Sullivan's actions in the Capitol were odd at best. He told the Salt Lake Tribune that he was at the Capitol to "watch history" as a "journalist," but he doesn't have any press credentials. He entered the building through a broken window. He filmed the shooting of Ashli Babbitt, who later died. He can be heard in his own videos yelling "We accomplished this sh--. We did this together," and, "We are all a part of this history. ... Let's burn this s--- down," among other inciting language.

He claims he had to act like he fit in to avoid being attacked himself. "I have to blend into the f------ crowd because, you know, there's a lot of people who wanted to hurt me," he said.

Sullivan is from Utah but is not affiliated with Black Lives Matter Utah, and the group told the Tribune he has never been a member.

Investigations into the Black Lives Matter protests and the riots that stemmed from them found that some instances of violence, (which took place in a very small percentage of the protests overall) were instigated by white supremacists. The killer of two police officers in Oakland during the protests was found to be part of the right-wing "Boogaloo Bois" movement. So the idea of opposing groups infiltrating a protest movement is not uncommon and totally possible.

However, both the F.B.I. and the Department of Justice have said that they have seen no evidence in their investigations so far that there was Antifa involvement in the Capitol riot. And there have been no credible reports of BLM involvement, either.

Besides, it takes a pretty pretzel-like stretch of the imagination to think that people who are well-known in the QAnon and pro-Trump world, who posted on social media before the riot talking about doing storming the Capitol, who are on video shouting about how they were storming the Capitol as they were doing it, and then also on video bragging about storming the Capitol after they did it, were not actually the ones doing it.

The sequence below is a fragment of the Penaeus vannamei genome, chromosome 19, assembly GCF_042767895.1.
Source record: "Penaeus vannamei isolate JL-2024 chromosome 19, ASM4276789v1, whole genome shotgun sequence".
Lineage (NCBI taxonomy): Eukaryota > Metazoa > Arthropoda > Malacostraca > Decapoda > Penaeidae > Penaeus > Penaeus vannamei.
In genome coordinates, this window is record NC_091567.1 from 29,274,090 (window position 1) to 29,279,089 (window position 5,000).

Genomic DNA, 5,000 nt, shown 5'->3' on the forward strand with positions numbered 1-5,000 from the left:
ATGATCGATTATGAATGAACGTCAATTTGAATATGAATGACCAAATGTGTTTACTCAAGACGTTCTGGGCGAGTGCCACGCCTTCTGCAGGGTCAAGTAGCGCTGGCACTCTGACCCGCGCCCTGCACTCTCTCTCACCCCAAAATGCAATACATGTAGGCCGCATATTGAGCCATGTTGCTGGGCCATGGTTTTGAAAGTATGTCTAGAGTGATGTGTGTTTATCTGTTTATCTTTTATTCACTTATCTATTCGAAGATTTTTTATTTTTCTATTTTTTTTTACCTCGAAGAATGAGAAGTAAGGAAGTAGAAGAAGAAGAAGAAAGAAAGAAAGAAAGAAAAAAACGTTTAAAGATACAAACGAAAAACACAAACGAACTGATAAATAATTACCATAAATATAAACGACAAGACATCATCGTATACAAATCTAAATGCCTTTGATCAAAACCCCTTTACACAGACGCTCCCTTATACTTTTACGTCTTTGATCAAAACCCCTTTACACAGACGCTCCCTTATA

If John Sullivan's participation is the only piece of evidence that BLM or Antifa caused the destruction and violence at the U.S. Capitol—and not insurrectionists trying to keep Trump in power—that's proof in and of itself that the idea is total fantasy.

Terence Power / TikTok

A video of a busker in Dublin, Ireland singing "You've Got a Friend in Me" to a young boy with autism is going viral because it's just so darn adorable. The video was filmed over a year ago by Terence Power, the co-host of the popular "Talking Bollox Podcast."

It was filmed before face masks were required, so you can see the boy's beautiful reaction to the song.

Power uploaded it to TikTok because he had just joined the platform and had no idea the number of lives it would touch. "The support on it is unbelievable. I posted it on my Instagram a while back and on Facebook and the support then was amazing," he told Dublin Live.

"But I recently made TikTok and said I'd share it on that and I'm so glad I did now!" he continued.

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We're redefining what normal means in these uncertain times, and although this is different for all of us, love continues to transform us for the better.

Love is what united Marie-Claire and David Archbold, who met while taking a photography class. "We went into the darkroom to see what developed," they joke—and after a decade of marriage, they know firsthand the deep commitment and connection romantic love requires.

All photos courtesy of Marie-Claire and David Archbold

However, their relationship became even sweeter when they adopted James: a little boy with a huge heart.